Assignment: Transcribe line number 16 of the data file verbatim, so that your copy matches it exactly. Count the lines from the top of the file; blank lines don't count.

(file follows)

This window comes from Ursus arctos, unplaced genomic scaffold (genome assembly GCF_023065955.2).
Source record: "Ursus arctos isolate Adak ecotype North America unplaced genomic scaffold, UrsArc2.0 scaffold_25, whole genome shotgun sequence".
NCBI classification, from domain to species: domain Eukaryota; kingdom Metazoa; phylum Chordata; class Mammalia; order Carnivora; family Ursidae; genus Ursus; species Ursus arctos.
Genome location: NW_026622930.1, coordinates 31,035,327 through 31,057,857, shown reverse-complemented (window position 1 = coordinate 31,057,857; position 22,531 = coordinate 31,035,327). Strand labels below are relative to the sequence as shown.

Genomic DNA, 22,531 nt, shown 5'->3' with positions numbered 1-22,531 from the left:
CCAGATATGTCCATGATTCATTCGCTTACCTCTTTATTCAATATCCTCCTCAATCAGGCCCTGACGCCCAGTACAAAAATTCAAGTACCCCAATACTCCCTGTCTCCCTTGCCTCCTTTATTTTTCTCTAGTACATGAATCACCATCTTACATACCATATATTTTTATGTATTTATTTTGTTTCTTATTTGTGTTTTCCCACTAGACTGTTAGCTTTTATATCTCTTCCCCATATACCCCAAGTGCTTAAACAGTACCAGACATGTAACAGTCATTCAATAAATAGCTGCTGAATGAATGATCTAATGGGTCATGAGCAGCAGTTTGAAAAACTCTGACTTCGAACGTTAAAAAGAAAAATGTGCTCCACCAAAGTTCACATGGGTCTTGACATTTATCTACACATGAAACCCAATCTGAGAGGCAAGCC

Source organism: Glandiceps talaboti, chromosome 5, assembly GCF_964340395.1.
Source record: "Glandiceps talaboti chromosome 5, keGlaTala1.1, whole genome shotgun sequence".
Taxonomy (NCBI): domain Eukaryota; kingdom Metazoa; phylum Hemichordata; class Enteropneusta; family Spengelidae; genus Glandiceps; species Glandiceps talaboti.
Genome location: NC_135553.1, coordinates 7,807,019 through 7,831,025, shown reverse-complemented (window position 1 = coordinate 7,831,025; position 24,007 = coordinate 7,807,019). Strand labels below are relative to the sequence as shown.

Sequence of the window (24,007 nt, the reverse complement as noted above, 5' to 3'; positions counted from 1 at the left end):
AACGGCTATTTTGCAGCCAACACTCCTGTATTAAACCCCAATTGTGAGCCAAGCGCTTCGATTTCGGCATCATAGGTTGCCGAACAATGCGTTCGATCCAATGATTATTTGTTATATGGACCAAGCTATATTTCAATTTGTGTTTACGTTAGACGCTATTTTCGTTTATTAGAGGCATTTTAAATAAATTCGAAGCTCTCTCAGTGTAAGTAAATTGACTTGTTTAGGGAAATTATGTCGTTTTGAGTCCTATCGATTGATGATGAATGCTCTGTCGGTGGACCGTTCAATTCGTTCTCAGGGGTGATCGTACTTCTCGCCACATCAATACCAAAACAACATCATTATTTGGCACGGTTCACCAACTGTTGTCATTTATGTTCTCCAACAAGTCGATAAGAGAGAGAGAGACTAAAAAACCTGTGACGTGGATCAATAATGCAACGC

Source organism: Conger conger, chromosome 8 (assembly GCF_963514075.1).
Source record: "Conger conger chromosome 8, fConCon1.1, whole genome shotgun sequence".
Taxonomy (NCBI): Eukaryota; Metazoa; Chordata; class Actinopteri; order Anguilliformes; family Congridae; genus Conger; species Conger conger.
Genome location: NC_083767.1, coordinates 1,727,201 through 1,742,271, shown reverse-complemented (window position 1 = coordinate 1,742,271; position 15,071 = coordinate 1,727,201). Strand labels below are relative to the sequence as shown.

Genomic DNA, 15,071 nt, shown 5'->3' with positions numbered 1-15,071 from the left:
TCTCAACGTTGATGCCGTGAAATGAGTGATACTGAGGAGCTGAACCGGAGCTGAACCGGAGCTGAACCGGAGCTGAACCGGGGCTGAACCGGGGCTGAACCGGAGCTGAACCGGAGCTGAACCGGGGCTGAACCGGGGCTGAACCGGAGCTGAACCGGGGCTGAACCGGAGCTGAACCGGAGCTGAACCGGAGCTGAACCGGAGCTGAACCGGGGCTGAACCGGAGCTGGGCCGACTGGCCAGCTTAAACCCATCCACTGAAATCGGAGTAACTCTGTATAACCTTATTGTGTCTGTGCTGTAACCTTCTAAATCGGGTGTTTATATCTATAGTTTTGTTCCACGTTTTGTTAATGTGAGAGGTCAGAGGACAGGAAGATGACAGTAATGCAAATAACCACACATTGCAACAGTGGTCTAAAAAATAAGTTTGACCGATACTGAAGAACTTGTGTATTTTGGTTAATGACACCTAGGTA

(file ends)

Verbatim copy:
Genome location: NC_083767.1, coordinates 1,727,201 through 1,742,271, shown reverse-complemented (window position 1 = coordinate 1,742,271; position 15,071 = coordinate 1,727,201). Strand labels below are relative to the sequence as shown.